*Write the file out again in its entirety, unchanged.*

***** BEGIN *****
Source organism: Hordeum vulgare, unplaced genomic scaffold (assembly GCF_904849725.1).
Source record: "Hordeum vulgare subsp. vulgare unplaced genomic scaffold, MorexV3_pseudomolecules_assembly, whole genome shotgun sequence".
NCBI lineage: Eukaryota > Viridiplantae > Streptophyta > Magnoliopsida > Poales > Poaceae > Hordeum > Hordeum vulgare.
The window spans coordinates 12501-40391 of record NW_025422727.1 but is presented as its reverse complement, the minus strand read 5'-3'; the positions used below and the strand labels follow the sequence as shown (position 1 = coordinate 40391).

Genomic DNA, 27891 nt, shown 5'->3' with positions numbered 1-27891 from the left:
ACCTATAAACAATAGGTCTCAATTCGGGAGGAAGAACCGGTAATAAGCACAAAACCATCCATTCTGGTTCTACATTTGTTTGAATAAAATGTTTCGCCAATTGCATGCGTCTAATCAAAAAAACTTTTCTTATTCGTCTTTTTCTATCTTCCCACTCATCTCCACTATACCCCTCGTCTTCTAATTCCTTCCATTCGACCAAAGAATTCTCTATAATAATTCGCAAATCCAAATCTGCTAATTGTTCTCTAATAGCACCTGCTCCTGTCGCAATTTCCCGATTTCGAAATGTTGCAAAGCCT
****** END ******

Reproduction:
Source organism: Hordeum vulgare, unplaced genomic scaffold (assembly GCF_904849725.1).
Source record: "Hordeum vulgare subsp. vulgare unplaced genomic scaffold, MorexV3_pseudomolecules_assembly, whole genome shotgun sequence".
NCBI lineage: Eukaryota > Viridiplantae > Streptophyta > Magnoliopsida > Poales > Poaceae > Hordeum > Hordeum vulgare.
The window spans coordinates 12501-40391 of record NW_025422727.1 but is presented as its reverse complement, the minus strand read 5'-3'; the positions used below and the strand labels follow the sequence as shown (position 1 = coordinate 40391).

Genomic DNA, 27891 nt, shown 5'->3' with positions numbered 1-27891 from the left:
ACCTATAAACAATAGGTCTCAATTCGGGAGGAAGAACCGGTAATAAGCACAAAACCATCCATTCTGGTTCTACATTTGTTTGAATAAAATGTTTCGCCAATTGCATGCGTCTAATCAAAAAAACTTTTCTTATTCGTCTTTTTCTATCTTCCCACTCATCTCCACTATACCCCTCGTCTTCTAATTCCTTCCATTCGACCAAAGAATTCTCTATAATAATTCGCAAATCCAAATCTGCTAATTGTTCTCTAATAGCACCTGCTCCTGTCGCAATTTCCCGATTTCGAAATGTTGCAAAGCCT